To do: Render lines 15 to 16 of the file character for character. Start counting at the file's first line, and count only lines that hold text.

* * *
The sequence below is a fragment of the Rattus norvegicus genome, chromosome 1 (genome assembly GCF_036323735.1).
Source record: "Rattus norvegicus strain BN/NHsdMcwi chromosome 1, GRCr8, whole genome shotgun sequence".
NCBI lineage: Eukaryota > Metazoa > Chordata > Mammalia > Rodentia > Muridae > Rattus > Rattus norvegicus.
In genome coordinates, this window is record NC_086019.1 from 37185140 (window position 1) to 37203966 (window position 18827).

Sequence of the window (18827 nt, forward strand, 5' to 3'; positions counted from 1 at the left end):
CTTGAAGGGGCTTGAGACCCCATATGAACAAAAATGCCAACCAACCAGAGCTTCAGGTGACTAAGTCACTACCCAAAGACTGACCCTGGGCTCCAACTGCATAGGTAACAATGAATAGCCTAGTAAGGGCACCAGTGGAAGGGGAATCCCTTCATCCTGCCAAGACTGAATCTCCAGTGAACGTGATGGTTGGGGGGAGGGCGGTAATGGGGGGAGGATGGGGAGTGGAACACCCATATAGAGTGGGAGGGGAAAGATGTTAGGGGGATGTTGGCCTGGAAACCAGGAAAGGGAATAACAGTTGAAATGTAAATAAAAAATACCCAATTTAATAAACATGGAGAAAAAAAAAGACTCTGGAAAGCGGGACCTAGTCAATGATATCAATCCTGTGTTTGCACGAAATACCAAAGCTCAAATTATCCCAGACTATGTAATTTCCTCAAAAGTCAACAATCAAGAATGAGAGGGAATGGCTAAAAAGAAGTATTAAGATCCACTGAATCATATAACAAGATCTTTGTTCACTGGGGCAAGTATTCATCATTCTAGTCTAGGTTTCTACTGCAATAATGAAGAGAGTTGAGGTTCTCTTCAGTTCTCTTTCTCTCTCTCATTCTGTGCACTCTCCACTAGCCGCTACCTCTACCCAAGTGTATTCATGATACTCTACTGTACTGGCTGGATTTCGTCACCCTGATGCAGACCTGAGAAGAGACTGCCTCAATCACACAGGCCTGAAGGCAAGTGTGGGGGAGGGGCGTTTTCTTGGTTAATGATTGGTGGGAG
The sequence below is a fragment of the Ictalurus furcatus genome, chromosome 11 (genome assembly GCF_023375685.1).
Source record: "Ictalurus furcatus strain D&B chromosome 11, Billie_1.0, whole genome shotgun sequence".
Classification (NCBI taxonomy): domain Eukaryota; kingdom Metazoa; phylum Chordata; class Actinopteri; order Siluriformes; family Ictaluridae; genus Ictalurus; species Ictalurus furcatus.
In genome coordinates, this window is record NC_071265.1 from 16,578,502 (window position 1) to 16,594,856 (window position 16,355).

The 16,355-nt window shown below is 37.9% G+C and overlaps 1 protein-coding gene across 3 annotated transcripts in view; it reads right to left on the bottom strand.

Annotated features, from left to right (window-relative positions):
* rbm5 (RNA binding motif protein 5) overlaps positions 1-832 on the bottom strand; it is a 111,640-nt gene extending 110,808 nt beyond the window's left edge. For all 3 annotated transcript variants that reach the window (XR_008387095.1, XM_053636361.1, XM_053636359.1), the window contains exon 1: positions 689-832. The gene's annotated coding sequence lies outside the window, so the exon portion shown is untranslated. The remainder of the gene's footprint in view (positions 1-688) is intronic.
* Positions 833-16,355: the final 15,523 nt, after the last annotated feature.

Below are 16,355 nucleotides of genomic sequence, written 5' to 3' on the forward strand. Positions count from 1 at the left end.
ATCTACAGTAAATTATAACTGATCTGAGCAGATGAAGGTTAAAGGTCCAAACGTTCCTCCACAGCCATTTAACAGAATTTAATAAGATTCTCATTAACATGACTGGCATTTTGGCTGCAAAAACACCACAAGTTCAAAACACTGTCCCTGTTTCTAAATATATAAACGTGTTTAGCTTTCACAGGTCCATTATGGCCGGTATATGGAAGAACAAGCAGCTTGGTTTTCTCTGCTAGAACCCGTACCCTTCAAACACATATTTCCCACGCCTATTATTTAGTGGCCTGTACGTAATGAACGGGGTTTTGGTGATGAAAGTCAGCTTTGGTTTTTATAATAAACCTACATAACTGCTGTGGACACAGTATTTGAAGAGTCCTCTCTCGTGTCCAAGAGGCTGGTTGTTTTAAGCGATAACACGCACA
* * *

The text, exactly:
Below are 16,355 nucleotides of genomic sequence, written 5' to 3' on the forward strand. Positions count from 1 at the left end.
ATCTACAGTAAATTATAACTGATCTGAGCAGATGAAGGTTAAAGGTCCAAACGTTCCTCCACAGCCATTTAACAGAATTTAATAAGATTCTCATTAACATGACTGGCATTTTGGCTGCAAAAACACCACAAGTTCAAAACACTGTCCCTGTTTCTAAATATATAAACGTGTTTAGCTTTCACAGGTCCATTATGGCCGGTATATGGAAGAACAAGCAGCTTGGTTTTCTCTGCTAGAACCCGTACCCTTCAAACACATATTTCCCACGCCTATTATTTAGTGGCCTGTACGTAATGAACGGGGTTTTGGTGATGAAAGTCAGCTTTGGTTTTTATAATAAACCTACATAACTGCTGTGGACACAGTATTTGAAGAGTCCTCTCTCGTGTCCAAGAGGCTGGTTGTTTTAAGCGATAACACGCACA